This is what PhD candidate Ineke Van Herwijnen, who defends her thesis on 28 August with the chair group Behavioural Ecology, concludes. Van Herweijnen studied different approaches to raising dogs. ‘Many owners perceive their dog as a member of the family, or as a child’, she says. ‘The effect of different approaches in parenting children has been extensively researched, but little is known on the effect on dogs. While this information could allow us to improve the way dogs are raised and hopefully reduce problematic behaviour that leads to dogs being rehomed or turned over to shelters.’
Previously, Van Herwijnen stated that dog owners raise their pooch in a way similar to how they parent their child. Some adopt an authoritarian approach. For these owners, correcting unwanted behaviour is their main focus. As soon as the dog exhibits behaviour that is not allowed, the animal is punished. The influential approach also centres on abiding by the rules but is more focused on training or the dog’s emotions. ‘This type of owner will comfort the dog when he is afraid.’ The other group is characterised by stimulating desired behaviour through rewards. In children, the influential approach yields the best results. That is: children raised this way to develop into happier and more successful adults. The majority of the dog owners in the study take this approach.
Research shows that the approach to raising children plays a role in developing excess weight; this appears to apply equally to dogs.Ineke Van Herwijnen, PhD-candidate with the chair group Behavioural Ecology
The permissive (indulgent) style is yet another approach to raising dogs. There are few boundaries, and the animal is often permitted to do as it pleases. Based on a survey conducted among 2303 dog owners, Van Herwijnen discovered that dogs who have an indulgent owner are frequently overweight, which was to be expected, as these owners have trouble denying the dog a treat when he begs. ‘Research shows us that this approach to raising children plays a role in developing excess weight; this appears to apply equally to dogs.
Bond with dog
Van Herwijnen discovered a link between the style of raising the dog and the relationship between the animal and its owner. ‘We discovered that those with an authoritarian style were less satisfied with their dog’. Those with an influential approach felt less burdened by the dog. Van Herwijnen also saw that dogs with this type of owner sought eye-contact with their owner more frequently. ‘Research tells us that eye-contact is essential in building a relationship between humans and dogs.’ Van Herwijnen cannot say with certainty whether there is a causal connection. ‘We know that dogs may react aggressively to being corrected, which could damage the bond with an authoritarian owner. Or the owner may feel insecure over raising a dog and thus adopt an authoritarian approach. On the other hand, we often see that owners who are authoritarian towards their dogs have the same approach to their children, which suggests the trait was present already.’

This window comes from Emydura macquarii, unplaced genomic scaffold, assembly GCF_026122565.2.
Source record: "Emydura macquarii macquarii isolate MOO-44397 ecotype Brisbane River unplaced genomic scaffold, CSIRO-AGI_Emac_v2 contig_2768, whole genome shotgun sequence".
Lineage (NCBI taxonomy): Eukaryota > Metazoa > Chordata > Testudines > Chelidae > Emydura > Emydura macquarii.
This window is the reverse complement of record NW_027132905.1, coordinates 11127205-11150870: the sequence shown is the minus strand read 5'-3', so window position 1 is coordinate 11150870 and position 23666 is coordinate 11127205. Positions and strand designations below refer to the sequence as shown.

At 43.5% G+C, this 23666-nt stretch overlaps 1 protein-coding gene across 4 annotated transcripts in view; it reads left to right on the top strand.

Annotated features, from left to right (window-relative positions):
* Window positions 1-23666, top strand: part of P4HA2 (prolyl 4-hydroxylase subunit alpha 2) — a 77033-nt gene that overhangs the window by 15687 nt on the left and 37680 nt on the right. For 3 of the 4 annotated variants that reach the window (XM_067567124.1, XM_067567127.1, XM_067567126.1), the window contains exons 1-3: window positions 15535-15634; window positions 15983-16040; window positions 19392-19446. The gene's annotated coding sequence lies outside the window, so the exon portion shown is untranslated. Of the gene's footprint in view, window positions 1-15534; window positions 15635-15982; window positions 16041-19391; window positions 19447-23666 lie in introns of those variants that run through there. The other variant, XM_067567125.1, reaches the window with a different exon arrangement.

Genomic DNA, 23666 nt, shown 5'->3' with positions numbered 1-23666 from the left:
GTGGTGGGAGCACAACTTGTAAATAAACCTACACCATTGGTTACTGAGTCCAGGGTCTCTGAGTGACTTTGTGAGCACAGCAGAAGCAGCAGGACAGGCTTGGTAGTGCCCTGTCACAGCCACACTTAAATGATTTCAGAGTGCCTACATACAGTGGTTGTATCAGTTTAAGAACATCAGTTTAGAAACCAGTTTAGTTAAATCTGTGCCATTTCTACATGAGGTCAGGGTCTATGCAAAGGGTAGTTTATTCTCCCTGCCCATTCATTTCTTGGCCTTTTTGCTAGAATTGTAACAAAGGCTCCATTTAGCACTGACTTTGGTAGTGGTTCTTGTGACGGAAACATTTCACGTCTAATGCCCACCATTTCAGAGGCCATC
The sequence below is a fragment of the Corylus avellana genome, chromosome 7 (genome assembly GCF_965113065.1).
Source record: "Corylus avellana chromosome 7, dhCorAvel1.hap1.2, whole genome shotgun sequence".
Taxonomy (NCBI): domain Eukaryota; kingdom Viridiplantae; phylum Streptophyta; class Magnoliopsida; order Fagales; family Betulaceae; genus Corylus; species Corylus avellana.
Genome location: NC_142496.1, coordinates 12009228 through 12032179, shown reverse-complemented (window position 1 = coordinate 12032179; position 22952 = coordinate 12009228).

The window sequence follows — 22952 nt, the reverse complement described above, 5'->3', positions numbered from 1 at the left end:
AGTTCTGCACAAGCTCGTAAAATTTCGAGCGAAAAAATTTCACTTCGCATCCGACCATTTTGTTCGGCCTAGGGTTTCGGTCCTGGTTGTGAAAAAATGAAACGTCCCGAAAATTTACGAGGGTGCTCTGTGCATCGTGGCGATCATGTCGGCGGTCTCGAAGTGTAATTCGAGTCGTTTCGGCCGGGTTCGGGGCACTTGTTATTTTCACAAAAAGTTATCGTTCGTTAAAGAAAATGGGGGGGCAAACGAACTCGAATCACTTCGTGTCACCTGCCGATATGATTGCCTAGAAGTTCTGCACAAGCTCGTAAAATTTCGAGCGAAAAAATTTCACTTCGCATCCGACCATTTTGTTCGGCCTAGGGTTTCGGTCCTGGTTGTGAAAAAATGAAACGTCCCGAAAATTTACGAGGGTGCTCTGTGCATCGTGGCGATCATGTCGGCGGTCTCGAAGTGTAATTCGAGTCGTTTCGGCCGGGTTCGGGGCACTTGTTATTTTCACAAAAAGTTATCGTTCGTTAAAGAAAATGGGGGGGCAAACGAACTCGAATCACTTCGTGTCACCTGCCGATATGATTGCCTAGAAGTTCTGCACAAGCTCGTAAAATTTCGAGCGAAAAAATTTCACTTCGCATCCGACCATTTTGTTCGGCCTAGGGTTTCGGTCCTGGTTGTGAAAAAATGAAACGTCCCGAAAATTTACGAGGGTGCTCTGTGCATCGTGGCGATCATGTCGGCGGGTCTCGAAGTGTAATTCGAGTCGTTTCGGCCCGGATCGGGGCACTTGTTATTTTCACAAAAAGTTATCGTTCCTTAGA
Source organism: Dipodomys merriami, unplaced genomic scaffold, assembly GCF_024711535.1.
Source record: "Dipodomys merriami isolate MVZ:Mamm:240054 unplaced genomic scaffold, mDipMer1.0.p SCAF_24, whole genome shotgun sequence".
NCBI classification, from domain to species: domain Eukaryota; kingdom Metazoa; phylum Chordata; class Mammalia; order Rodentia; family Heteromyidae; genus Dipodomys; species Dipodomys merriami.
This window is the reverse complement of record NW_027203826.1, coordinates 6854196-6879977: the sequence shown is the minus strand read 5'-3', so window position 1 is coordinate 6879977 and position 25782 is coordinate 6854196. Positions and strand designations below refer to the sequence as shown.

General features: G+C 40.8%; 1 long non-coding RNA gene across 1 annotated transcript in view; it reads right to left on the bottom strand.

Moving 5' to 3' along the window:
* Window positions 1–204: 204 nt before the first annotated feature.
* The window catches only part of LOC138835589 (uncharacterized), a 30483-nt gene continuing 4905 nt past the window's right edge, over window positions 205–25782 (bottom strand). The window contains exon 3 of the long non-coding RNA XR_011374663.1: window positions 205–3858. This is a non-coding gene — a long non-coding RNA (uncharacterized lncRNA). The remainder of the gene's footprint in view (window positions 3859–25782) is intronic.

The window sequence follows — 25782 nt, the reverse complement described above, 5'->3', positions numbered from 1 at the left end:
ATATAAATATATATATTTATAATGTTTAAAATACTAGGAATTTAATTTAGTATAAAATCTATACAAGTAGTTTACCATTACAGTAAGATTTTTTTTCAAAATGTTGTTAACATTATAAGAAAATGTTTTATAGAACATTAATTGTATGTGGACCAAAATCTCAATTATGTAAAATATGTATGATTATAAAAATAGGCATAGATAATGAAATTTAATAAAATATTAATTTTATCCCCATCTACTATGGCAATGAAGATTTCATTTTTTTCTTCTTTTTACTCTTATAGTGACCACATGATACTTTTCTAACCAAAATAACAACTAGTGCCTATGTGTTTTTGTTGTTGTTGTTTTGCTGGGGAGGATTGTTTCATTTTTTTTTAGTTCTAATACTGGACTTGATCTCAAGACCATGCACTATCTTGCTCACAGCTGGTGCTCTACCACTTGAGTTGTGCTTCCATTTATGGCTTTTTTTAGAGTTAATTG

Reaching a broader audience remains a problem, as obedience schools are most often visited by people with a higher level of education and income.
Van Herwijnen also studied whether it was possible to use videos and training materials to motivate owners to adopt a different approach. ‘Reaching those who would most benefit from this knowledge proved difficult.’ The group consisted mostly of educated women who felt very committed to their dog’s education. Van Herwijnen: ‘Reaching a broader audience remains a problem, as obedience schools are most often visited by people with a higher level of education and income, who have carefully considered getting a dog. We want to reach those people that ‘just get a dog’ because they think it may be fun, and have not given its education much consideration. These are, after all, often the animals that are taken to a shelter by their sad owners. Moreover, we know that parenting styles for dogs and children are frequently alike and that the neglect of animals is often linked to the neglect of children.’
Van Herwijnen seeks to experiment with low-threshold programmes in supermarkets, pet stores and veterinary clinics in an effort to reach this public.